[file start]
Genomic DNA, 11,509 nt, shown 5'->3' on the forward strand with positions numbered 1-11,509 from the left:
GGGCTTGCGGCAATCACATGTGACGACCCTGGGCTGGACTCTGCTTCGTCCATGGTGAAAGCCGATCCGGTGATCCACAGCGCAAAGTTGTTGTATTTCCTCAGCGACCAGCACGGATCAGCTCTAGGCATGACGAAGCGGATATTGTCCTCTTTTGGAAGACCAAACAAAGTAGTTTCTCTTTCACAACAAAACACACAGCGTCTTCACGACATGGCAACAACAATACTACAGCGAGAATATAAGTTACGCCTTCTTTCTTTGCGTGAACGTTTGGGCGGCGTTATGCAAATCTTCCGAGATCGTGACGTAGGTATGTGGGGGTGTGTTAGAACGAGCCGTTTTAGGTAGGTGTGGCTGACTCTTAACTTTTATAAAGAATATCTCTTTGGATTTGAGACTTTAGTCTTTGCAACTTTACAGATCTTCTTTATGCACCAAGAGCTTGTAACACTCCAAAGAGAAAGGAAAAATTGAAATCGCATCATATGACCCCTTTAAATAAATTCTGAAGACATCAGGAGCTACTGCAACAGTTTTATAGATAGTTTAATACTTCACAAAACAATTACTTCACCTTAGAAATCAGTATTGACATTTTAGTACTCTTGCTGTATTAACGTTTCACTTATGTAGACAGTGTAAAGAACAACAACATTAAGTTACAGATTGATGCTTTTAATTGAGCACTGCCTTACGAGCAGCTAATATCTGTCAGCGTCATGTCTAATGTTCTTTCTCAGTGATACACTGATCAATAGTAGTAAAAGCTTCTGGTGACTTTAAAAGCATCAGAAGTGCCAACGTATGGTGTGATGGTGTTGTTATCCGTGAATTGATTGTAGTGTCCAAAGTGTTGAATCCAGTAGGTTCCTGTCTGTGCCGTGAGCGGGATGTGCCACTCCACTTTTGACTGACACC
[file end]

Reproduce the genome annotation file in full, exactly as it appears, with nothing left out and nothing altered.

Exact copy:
Genomic DNA, 11,509 nt, shown 5'->3' on the forward strand with positions numbered 1-11,509 from the left:
GGGCTTGCGGCAATCACATGTGACGACCCTGGGCTGGACTCTGCTTCGTCCATGGTGAAAGCCGATCCGGTGATCCACAGCGCAAAGTTGTTGTATTTCCTCAGCGACCAGCACGGATCAGCTCTAGGCATGACGAAGCGGATATTGTCCTCTTTTGGAAGACCAAACAAAGTAGTTTCTCTTTCACAACAAAACACACAGCGTCTTCACGACATGGCAACAACAATACTACAGCGAGAATATAAGTTACGCCTTCTTTCTTTGCGTGAACGTTTGGGCGGCGTTATGCAAATCTTCCGAGATCGTGACGTAGGTATGTGGGGGTGTGTTAGAACGAGCCGTTTTAGGTAGGTGTGGCTGACTCTTAACTTTTATAAAGAATATCTCTTTGGATTTGAGACTTTAGTCTTTGCAACTTTACAGATCTTCTTTATGCACCAAGAGCTTGTAACACTCCAAAGAGAAAGGAAAAATTGAAATCGCATCATATGACCCCTTTAAATAAATTCTGAAGACATCAGGAGCTACTGCAACAGTTTTATAGATAGTTTAATACTTCACAAAACAATTACTTCACCTTAGAAATCAGTATTGACATTTTAGTACTCTTGCTGTATTAACGTTTCACTTATGTAGACAGTGTAAAGAACAACAACATTAAGTTACAGATTGATGCTTTTAATTGAGCACTGCCTTACGAGCAGCTAATATCTGTCAGCGTCATGTCTAATGTTCTTTCTCAGTGATACACTGATCAATAGTAGTAAAAGCTTCTGGTGACTTTAAAAGCATCAGAAGTGCCAACGTATGGTGTGATGGTGTTGTTATCCGTGAATTGATTGTAGTGTCCAAAGTGTTGAATCCAGTAGGTTCCTGTCTGTGCCGTGAGCGGGATGTGCCACTCCACTTTTGACTGACACC